By Mr. Cecil Charles, Research Officer in the Division of Public Sector Modernisation, Ministry of Public Service, Information and Broadcasting
On Sunday April 17, 2016 a meeting of OPEC (Organisation of the Petroleum Exporting Countries) and non-OPEC countries failed to reach an agreement which would see oil production frozen at the January 2016 levels, in an effort to cease the global surplus of oil, thereby stimulating some increases in the price of the precious commodity. For the past 15 to 18 months prices of ‘brent oil’ have been uncharacteristically low, bottoming out at US $29 per barrel, which is almost unheard of in the present day oil markets. The oil industry has been historically characterized with seasons of price booms and busts, but the recent downturn in prices has been the most severe since the mid to late 1980. The main causes of the severe dip in oil prices are: the slowed economic activity globally, particularly in China, which has stifled global demand for the commodity; the significant increase in oil production by the United States of America as a result of the production of shale oil; and the persistence of the Saudi Arabians, who will not sacrifice market share to curb the falling prices of oil. The lifting of trade restrictions on Iran, and the general return of the trading of Iran’s oil in the global market, certainly has not helped the cause either.
In fact, the role of Iran on the global market was perhaps one of the main reasons an agreement was not reached on the freezing of production. Saudi Arabia, the world’s largest exporter of oil, was adamant that Iran should agree to freeze, if they (Saudi Arabia) were being asked to do the same. However, Iran which recently returned to the global oil trade was reluctant to hold back on its production levels, as it is attempting to carve out its own share of the market. With that being said it is very likely, that prices will remain somewhat subdued for the foreseeable future, and barring any global calamity oil prices should not be returning to the US$90 to US$100 per barrel which we have grown accustomed to.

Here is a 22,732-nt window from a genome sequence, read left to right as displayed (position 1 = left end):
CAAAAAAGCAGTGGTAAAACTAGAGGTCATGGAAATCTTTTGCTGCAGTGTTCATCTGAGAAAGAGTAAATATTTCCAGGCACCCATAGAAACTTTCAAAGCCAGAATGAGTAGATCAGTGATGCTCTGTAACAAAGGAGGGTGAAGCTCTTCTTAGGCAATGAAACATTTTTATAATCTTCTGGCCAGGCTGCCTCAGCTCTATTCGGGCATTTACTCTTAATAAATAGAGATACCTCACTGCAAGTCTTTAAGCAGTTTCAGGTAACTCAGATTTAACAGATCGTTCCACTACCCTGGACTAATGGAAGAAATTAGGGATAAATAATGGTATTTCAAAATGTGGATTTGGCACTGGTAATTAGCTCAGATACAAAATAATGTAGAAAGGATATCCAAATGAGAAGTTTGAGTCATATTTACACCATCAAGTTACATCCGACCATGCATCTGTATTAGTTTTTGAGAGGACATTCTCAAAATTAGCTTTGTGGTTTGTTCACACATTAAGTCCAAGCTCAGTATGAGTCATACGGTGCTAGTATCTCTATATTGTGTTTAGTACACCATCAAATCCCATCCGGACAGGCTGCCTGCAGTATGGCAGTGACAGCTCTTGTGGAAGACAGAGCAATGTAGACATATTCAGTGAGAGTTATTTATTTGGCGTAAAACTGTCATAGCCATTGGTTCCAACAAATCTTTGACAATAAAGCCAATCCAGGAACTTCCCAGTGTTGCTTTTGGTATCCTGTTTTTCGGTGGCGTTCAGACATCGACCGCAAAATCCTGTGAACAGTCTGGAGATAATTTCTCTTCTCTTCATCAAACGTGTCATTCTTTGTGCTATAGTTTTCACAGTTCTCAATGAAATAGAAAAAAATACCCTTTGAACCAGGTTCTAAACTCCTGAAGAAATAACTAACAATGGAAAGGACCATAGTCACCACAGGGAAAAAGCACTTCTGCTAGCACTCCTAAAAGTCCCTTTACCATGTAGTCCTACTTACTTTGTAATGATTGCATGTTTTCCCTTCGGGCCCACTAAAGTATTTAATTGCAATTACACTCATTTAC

Based on the above, it is therefore safe to assume that oil exporters are not benefiting from the present glut in the price of oil. The questions must then be asked, “Who are the winners from the falling prices?” and “Where do oil importing countries like Saint Lucia, fit into the equation?”
The basic answer regarding the winners from falling oil prices, are the users of the commodity. This is almost everyone globally, as we need oil or one of its many derivatives to fuel our transportation, power our machinery and feed electricity companies which do not use renewable sources. It is estimated that for every 10% reduction in the price of oil, there is a 0.1% increase in economic output, for countries which are net importers of oil and its derivatives. Obviously, this relationship will differ from one country to another, based on their energy mix and demand for energy. Notwithstanding differences, the inverse relationship exists between oil prices and economic output, for oil importing countries. For example Saint Lucia’s tourism, transportation and manufacturing sectors are all heavily dependent on oil and on oil prices. Saint Lucia boasts one of the most efficient electricity companies in the region, but this comes at a cost, as we also have one of the most expensive electrical utilities in the region. The high cost of electricity has made us inherently, less competitive and attractive to most of our near-by neighbours, especially to our nearby net exporter of oil in Trinidad & Tobago. Trinidad & Tobago enjoys the lowest energy, and one of the lowest fuel costs in the Caribbean.